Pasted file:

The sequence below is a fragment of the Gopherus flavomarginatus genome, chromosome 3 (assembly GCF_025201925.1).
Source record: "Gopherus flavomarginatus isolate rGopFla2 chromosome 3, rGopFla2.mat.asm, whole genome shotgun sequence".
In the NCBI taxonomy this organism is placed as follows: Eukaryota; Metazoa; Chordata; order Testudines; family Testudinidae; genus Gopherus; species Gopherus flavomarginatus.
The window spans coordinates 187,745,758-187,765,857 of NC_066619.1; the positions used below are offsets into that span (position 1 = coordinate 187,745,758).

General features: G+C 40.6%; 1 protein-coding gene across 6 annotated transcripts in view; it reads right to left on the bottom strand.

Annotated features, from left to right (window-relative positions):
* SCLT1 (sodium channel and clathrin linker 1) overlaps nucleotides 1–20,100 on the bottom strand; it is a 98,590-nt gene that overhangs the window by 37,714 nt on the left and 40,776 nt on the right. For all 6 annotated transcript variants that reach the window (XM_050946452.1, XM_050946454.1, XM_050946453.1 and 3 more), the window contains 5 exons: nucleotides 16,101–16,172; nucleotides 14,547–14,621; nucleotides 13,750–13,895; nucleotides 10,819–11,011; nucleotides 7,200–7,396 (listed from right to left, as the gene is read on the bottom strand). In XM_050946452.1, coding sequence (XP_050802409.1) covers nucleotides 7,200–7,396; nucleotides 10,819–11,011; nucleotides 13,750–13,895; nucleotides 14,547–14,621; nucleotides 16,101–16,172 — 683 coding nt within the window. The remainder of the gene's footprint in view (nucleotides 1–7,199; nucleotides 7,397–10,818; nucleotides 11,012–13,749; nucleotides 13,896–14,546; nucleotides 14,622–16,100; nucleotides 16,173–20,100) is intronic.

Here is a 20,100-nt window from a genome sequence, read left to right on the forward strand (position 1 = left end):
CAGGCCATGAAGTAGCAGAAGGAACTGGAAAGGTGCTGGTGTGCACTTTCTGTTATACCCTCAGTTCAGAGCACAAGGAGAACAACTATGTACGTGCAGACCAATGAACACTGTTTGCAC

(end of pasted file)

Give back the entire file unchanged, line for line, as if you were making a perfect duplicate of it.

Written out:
The sequence below is a fragment of the Gopherus flavomarginatus genome, chromosome 3 (assembly GCF_025201925.1).
Source record: "Gopherus flavomarginatus isolate rGopFla2 chromosome 3, rGopFla2.mat.asm, whole genome shotgun sequence".
In the NCBI taxonomy this organism is placed as follows: Eukaryota; Metazoa; Chordata; order Testudines; family Testudinidae; genus Gopherus; species Gopherus flavomarginatus.
The window spans coordinates 187,745,758-187,765,857 of NC_066619.1; the positions used below are offsets into that span (position 1 = coordinate 187,745,758).

General features: G+C 40.6%; 1 protein-coding gene across 6 annotated transcripts in view; it reads right to left on the bottom strand.

Annotated features, from left to right (window-relative positions):
* SCLT1 (sodium channel and clathrin linker 1) overlaps nucleotides 1–20,100 on the bottom strand; it is a 98,590-nt gene that overhangs the window by 37,714 nt on the left and 40,776 nt on the right. For all 6 annotated transcript variants that reach the window (XM_050946452.1, XM_050946454.1, XM_050946453.1 and 3 more), the window contains 5 exons: nucleotides 16,101–16,172; nucleotides 14,547–14,621; nucleotides 13,750–13,895; nucleotides 10,819–11,011; nucleotides 7,200–7,396 (listed from right to left, as the gene is read on the bottom strand). In XM_050946452.1, coding sequence (XP_050802409.1) covers nucleotides 7,200–7,396; nucleotides 10,819–11,011; nucleotides 13,750–13,895; nucleotides 14,547–14,621; nucleotides 16,101–16,172 — 683 coding nt within the window. The remainder of the gene's footprint in view (nucleotides 1–7,199; nucleotides 7,397–10,818; nucleotides 11,012–13,749; nucleotides 13,896–14,546; nucleotides 14,622–16,100; nucleotides 16,173–20,100) is intronic.

Here is a 20,100-nt window from a genome sequence, read left to right on the forward strand (position 1 = left end):
CAGGCCATGAAGTAGCAGAAGGAACTGGAAAGGTGCTGGTGTGCACTTTCTGTTATACCCTCAGTTCAGAGCACAAGGAGAACAACTATGTACGTGCAGACCAATGAACACTGTTTGCAC